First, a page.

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-The Translation of the Bible: The Armenians call the Bible Astoudsashuntch, which means ‘breath of God’ and if a people has the desire for abundant life it must go on breathing God’s breathe. The Armenians are unique in that the invention of the Armenian alphabet and the subsequent translation of the Bible into Armenian is told by three contemporary historians:
(1) Koriwn vardape( c.390-447),
(2) Ghazar P’arp’etsi (437-500)
and Movses Khorenats’i (390-450).
The translation of the Bible was achieved in two stages. The first translation was done soon after the invention of the Armenian alphabet ,between 407 and 412 named the ‘hasty’(pout’anaki’) version, which was then perfected having in hand a copy of the Greek Septuagint [Yotanasnits’), brought to Armenian by Armenian representatives who had attended the Council of Ephesus in 431.
Armenian is the 7th language into which the Bible was translated [see Vrej Nersessian, The Bible in the Armenian Tradition, 2001; Vrej Nersessian ‘ The Armenian Bible’ in The Everyman Companion to East European Literature, eds.R.B.Pynsent & S,I.Kanikova,J,M.Dent, 1993,pp. 462-63.
7-The end of the formative period of Armenian Christianity
Two events that happened in AD 451 have left their stamp on our history. The First is the Battle of Avarayr and the Second is the Council of Chalcedon (nowadays Kadikoy, Istanbul) known as the 4th Ecumenical Council.
A-The Battle of Avarayr: This is the event which we teach our children from their cradle. For centuries Armenia had manoeuvred a very cautious political path between the Roman-Byzantine and the Iranian Empire. But when Christianity was declared the state religion of Armenia and the Roman- Byzantine Empire the entire future course of Armenian history was determined by Christianity’. The Persians sensing this inclination towards the west the Sasanian Empire took action to convert the Armenians back to Zoroastrianism: the religion of their forefathers. This was the beginning of the political division in Armenian society those who were Hunaser (oriented towards the Greeks like Vardan and the church) and those who were parskaser (oriented towards Persia like Vasak).In 451 The Persian Emperor Hazkert II issued an edict bidding the Armenians to renounce Christ and embrace Zoroastrianism. The
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story of this event is told by a contemporary Armenian historian Eghishe vardapet in his The History of Vardan and the Vardanians. The battle of Avarayr was not a political war but a religious one. The battle of Avarayr was the first military campaign in defence of the whole Christian Church. The struggle was for the preservation of the Church. In the words of Eghishe the Armenians fought to preserve their religious freedom and to ensure that the glory of the Church might not be dimmed’. Eghishe continues ‘we are ready to suffer persecution for our holy churches... since we recognise the Holy Gospel to be our Father and the Apostolic Catholic Church our Mother’. This was a noble cause taken ‘from all and for all”. This is what makes the Battle of Avarayr unique in the history of Christianity and not just of the Armenian Church. This is the first expression in defence of the freedom of faith what modern historians call ‘just war’. It was not a battle for ‘vasn Hayreneats (for the country). This is a later interpretation. The struggle to protect Christianity in Armenia continued until 484, when the antagonistic policy of Persia towards Christianity was reversed and he Persians declared full toleration of faith and recognised the establishment of the church with the Treaty of Nvarsak.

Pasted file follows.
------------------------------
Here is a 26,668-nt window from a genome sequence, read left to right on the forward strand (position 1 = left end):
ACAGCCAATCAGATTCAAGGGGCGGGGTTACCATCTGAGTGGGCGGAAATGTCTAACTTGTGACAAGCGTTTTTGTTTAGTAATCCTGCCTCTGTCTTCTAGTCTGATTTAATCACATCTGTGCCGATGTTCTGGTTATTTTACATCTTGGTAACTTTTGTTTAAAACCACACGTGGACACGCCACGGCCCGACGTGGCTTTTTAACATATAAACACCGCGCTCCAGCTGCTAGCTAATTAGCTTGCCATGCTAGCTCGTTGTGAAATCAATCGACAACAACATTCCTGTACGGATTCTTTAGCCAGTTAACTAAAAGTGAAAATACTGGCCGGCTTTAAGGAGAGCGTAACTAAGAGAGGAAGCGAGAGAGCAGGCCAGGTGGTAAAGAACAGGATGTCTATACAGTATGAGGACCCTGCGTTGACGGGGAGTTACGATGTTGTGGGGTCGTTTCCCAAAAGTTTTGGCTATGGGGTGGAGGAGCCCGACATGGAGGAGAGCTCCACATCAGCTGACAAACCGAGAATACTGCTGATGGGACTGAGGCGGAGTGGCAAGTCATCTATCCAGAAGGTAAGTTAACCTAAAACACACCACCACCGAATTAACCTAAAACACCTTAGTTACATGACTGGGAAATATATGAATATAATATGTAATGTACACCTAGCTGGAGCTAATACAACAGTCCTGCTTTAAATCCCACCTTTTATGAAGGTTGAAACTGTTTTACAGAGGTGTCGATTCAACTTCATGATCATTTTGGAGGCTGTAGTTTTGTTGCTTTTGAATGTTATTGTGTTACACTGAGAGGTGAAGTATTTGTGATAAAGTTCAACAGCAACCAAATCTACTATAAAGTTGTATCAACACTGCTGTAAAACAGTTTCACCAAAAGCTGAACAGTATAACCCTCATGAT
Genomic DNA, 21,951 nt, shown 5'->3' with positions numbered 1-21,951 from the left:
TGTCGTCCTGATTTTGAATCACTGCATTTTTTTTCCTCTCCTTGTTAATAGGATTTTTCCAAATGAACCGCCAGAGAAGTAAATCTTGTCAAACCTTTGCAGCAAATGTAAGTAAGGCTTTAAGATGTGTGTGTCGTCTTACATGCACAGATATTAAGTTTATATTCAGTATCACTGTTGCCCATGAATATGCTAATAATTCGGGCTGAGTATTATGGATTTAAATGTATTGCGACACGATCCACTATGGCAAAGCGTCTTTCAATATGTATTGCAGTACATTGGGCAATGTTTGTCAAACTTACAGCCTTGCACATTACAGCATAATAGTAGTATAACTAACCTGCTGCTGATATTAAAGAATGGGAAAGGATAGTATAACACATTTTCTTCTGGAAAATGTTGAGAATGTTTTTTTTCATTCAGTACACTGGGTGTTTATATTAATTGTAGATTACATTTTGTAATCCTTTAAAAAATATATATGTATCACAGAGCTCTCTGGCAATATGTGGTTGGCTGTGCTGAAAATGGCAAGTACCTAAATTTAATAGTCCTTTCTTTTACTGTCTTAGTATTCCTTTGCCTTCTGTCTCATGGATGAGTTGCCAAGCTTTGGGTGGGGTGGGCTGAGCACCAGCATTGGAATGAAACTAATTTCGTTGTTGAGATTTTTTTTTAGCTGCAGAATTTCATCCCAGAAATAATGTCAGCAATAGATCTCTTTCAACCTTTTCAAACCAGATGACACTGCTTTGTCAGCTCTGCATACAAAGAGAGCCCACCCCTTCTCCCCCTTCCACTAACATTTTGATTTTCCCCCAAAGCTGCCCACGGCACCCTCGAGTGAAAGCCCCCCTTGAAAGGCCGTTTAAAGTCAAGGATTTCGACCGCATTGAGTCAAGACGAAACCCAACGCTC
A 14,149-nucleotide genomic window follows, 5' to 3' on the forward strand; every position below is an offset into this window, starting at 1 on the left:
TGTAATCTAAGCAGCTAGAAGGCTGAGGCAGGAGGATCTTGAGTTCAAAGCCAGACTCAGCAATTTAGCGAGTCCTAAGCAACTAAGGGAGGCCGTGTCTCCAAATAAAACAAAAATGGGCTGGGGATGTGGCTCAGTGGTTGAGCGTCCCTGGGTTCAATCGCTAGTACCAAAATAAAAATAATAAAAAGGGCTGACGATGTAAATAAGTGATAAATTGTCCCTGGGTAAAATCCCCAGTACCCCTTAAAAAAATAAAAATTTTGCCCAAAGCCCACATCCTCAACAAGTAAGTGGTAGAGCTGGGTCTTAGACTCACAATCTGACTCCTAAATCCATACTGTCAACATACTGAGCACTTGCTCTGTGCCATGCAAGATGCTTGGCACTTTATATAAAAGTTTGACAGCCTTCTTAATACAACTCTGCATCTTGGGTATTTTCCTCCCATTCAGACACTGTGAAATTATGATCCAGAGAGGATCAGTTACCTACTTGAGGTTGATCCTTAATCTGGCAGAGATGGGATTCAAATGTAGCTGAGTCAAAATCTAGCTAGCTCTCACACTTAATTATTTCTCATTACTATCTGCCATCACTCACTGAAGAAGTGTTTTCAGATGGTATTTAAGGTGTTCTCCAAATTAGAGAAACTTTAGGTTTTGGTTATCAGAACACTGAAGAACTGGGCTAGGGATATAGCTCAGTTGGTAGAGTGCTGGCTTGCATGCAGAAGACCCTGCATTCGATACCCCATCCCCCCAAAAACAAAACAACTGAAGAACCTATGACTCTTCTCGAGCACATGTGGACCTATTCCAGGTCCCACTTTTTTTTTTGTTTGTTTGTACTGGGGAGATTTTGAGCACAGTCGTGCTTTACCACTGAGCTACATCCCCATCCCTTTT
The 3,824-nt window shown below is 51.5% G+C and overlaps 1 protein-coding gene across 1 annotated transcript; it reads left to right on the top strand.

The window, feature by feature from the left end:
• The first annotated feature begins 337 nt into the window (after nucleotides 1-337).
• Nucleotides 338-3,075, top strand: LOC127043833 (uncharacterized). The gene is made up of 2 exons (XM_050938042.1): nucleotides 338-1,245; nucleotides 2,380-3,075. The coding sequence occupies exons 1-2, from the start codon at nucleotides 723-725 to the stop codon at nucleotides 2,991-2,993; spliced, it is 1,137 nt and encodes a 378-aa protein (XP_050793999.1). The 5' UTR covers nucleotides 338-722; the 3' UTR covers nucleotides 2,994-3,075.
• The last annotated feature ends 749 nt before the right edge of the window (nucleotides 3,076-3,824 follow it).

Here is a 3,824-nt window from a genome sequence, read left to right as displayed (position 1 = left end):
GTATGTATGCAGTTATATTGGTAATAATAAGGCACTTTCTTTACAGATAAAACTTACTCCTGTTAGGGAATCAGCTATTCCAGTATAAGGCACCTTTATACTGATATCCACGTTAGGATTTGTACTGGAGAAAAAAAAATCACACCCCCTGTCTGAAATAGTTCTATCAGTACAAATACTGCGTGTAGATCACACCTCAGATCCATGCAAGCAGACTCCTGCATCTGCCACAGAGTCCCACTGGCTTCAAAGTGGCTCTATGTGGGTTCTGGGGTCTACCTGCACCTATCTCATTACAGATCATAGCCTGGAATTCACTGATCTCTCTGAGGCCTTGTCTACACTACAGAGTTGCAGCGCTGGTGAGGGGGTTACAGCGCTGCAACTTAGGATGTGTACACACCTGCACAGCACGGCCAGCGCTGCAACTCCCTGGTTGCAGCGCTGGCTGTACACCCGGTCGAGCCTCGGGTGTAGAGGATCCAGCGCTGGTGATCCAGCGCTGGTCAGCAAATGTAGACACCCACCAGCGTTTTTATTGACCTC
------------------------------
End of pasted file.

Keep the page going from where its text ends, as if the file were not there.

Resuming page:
B-The Council of Chalcedon 451.
To finish the section covering from 3000 BC to 500 AD, one more event is necessary to comment upon. It is an event which has pre-occupied the minds of theologians since 451.
The Council of Chalcedon in 451 had destructive consequences between and within denominations. The deliberations of this Council revolved around the two nature(s) [bnoutiwn] of Christ. The Chalcedon meeting decided that Jesus Christ was one Person two natures, with one human nature and one divine nature, that is, i.e [‘in two natures]’. The Armenian Church, with four other churches:
  •   The Coptic church of Alexandria-Egypt,
  •   The Ethiopian Church,
  •   The Syrian church of Antioch
  •   The Syrian church of Malabar (a province of India)
    rejected this formulation and opted for the position that Jesus Christ is one person with one nature, human and divine as well [out of two natures][See Fig.3 The Diagram of Religions Page 16]. Our formulation is ‘Mi bnoutiwn banin marmnatselo’ “one nature of the Word incarnate’. The Armenian theologians maintained that Christ is one person, as charcoal and fire